We’re just over 48 hours since Jules’ accident. Still hoping and praying for a good outcome. And of course, by now, the dust is settling, and discourse becomes less emotional, less intense, and more reasoned. I thought I’d take advantage of this period of relative calm to put a few thoughts out there.
The first thing I want to point out is that the three most severe accidents we’ve had since 1994 have all occurred through mechanisms that are not easily predictable. I’ll not go so far as to use the expression “freak accidents”, but being hit in the head with an 800 gm spring, driving into the lifting tailgate of a lorry, or aquaplaning into the exact spot a recovery unit is working are not your standard scenarios.
I say this because we need to have a bit of perspective here. Virtually every weekend we see, often with a quiet “ho hum”, accidents that in a not distant past would no doubt have been fatal. Basically, the things that used to kill and maim drivers have almost been engineered out of the system. Fire? (Williamson, Courage, Bandini to name a few)? We just don’t see it anymore (yes we had a few, but none with any significant consequences). Frontal collisions? (Rindt) We shrug off the most spectacular. Side impacts (Senna)? Ehhhhh… Flying rollovers? Shaken, but not stirred.
Not only do we almost have to invent bizarre ways to get hurt, but when someone DOES fall victim to an unusual accident, the governing body has shown itself fairly adept at acting appropriately. Felipe’s accident? Zylon visor reinforcements. Etc etc.
Jules’ accident was INCREDIBLY violent. It is a miracle he is alive, purely and simply. And this is a testimony to the entire system. Where should we look if we want to find out if there actually IS anything to change?
To start with, I’ll harken back to one of my pet peeves.
Those of you who saw the video no doubt were impressed by just how fast that Marussia was winging it as it streaked through the runoff area into the JCB. I surely was. And I was all the more impressed that:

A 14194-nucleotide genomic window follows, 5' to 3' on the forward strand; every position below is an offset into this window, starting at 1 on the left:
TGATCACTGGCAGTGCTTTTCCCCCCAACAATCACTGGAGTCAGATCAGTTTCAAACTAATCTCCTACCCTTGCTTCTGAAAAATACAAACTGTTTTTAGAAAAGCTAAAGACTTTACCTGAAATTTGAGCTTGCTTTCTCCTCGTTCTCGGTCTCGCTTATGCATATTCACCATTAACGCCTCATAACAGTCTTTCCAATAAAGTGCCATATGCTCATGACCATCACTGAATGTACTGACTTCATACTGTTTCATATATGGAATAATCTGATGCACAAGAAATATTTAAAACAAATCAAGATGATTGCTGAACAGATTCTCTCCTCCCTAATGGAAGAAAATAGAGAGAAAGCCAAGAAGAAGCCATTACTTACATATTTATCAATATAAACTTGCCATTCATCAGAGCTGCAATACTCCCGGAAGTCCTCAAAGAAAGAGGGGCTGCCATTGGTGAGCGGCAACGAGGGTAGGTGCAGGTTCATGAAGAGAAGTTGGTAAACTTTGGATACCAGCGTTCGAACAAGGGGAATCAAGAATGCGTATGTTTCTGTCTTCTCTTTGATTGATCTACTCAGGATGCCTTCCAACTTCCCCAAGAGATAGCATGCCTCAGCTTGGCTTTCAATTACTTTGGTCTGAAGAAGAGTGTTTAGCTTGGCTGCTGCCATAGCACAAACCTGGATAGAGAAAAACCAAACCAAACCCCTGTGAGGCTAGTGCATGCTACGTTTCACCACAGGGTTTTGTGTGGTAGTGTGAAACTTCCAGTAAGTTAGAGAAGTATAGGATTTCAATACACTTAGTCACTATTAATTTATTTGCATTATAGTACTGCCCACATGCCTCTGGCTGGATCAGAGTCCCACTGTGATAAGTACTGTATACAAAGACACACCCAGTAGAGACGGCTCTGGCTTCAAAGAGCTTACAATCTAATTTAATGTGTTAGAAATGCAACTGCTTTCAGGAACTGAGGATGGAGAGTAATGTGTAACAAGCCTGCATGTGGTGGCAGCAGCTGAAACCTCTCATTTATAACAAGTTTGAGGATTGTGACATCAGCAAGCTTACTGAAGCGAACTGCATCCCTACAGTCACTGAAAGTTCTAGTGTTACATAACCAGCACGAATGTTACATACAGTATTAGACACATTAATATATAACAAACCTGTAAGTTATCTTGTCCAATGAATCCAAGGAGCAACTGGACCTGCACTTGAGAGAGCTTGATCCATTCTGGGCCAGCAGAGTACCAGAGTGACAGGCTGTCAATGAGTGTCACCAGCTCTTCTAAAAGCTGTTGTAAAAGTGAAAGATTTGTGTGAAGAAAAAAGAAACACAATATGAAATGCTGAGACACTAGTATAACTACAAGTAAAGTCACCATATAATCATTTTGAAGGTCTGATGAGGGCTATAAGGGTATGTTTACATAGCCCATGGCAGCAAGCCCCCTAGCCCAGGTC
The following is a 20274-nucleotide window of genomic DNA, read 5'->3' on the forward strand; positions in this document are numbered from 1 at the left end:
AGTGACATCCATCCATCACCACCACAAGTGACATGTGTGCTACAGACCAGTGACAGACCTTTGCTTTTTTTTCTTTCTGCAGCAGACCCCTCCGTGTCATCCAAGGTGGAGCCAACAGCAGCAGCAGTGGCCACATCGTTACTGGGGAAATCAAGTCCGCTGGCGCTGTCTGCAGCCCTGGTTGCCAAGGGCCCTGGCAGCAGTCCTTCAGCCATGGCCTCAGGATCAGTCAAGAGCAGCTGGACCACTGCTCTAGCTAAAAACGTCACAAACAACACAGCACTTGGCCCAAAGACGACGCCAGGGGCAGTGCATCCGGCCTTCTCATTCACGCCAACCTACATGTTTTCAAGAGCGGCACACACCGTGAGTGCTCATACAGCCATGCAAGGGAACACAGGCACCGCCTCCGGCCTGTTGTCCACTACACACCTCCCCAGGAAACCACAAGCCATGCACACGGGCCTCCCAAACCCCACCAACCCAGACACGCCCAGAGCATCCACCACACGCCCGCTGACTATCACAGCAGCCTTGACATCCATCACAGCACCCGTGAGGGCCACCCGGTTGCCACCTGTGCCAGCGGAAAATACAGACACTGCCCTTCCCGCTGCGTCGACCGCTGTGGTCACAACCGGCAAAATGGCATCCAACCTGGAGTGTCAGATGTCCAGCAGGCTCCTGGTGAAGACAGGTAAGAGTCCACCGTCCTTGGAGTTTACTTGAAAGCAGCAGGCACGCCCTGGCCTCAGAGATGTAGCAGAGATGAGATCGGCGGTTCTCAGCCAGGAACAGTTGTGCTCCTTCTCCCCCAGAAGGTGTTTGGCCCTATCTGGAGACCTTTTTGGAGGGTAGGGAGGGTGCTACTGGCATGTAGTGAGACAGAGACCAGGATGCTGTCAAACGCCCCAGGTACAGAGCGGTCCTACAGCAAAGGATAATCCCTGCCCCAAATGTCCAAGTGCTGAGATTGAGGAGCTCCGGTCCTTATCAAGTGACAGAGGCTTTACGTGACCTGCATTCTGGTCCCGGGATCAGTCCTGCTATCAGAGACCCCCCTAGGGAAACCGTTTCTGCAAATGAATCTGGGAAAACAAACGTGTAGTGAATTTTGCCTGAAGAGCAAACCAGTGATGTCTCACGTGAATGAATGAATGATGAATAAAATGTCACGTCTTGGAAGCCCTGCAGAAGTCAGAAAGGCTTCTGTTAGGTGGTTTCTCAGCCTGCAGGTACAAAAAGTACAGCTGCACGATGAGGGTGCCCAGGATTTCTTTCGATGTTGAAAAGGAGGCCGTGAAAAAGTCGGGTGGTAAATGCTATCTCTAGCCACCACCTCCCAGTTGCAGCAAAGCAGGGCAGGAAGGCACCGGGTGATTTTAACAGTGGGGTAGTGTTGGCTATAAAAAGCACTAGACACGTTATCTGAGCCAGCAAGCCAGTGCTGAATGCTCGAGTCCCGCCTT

- Jules was certainly aware of the risk at that point of aquaplaning (and was no doubt told of SUT’s off)
- there were double yellow flags displayed at one, and possibly two, upstream marshal posts.
For the sake of my sanity, I’ll point out again that double yellows mean that the track might be obstructed, that there are HUMAN BEINGS WORKING trackside of the Armco, and to BE PREPARED TO STOP.
I’ve been a passenger in an F1 car, and can confirm that the brakes are phenomenal. That said, given the water on the circuit, given the loading on the car through corners 6 and 7, and given the speed of that Marussia, it is indisputable that Jules carried MUCH TOO MUCH speed into that corner. By definition. He is instructed (by the flags) to slow enough to be able to stop, yet he was fast enough to aquaplane. Those are mutually exclusive options. Period.
I’ve been saying since 2010 that flag discipline is deteriorating, and it’s deteriorating fast. And no one is making properly vigorous efforts to re-establish it.
At every F1 drivers briefing, the drivers hound Charlie for a number – “how fast can i go under yellows?” or “how fast under double yellows?”. Or even, “will I be penalised if I do 0.2 sec less than the last time thru that sector…”
THEY’RE MISSING THE POINT. AND BECAUSE WE’RE NOT INSISTING ENOUGH ON THE RIGHT ANSWER, BAD THINGS HAPPEN.
The point is that the speed that’s appropriate under double yellows is variable. It’s not a speed limit, it’s a warning. Just ahead you might have nowhere to go. Or, just ahead someone’s uncle, brother, father is pushing one of your colleague’s cars off the circuit (remember the marshal whose legs you broke in Monaco Pastor? When you kept your foot in it through double yellows into Casino? I do).
I bet that the “appropriate” speed through T6-7 Sunday was probably something like 80-100 km/h – something like pit lane speed. Had drivers done that, the absurdity would have rapidly become apparent, and race control would have had little choice but to deploy the SC.
Disrespect for flag discipline is not a minor issue. It kills and injures people. If flags are respected, things get remarkably safer. If these flags had been respected, it is hard to imagine this accident happening, at least with this kind of energy.
Before we start changing everything, wrapping JCB’s in tech pro, putting SC’s out every time someone’s in the armco, let’s correctly apply the spectacularly effective safety system already in place. And let’s start by making sure drivers actually respect the SPIRIT (“be prepared to stop”) and not the LETTER (“how many tenths down do I have to be to not get a stop-go penalty?”) of the safety regulations.
Oh and one last thing: please Jules, get better fast.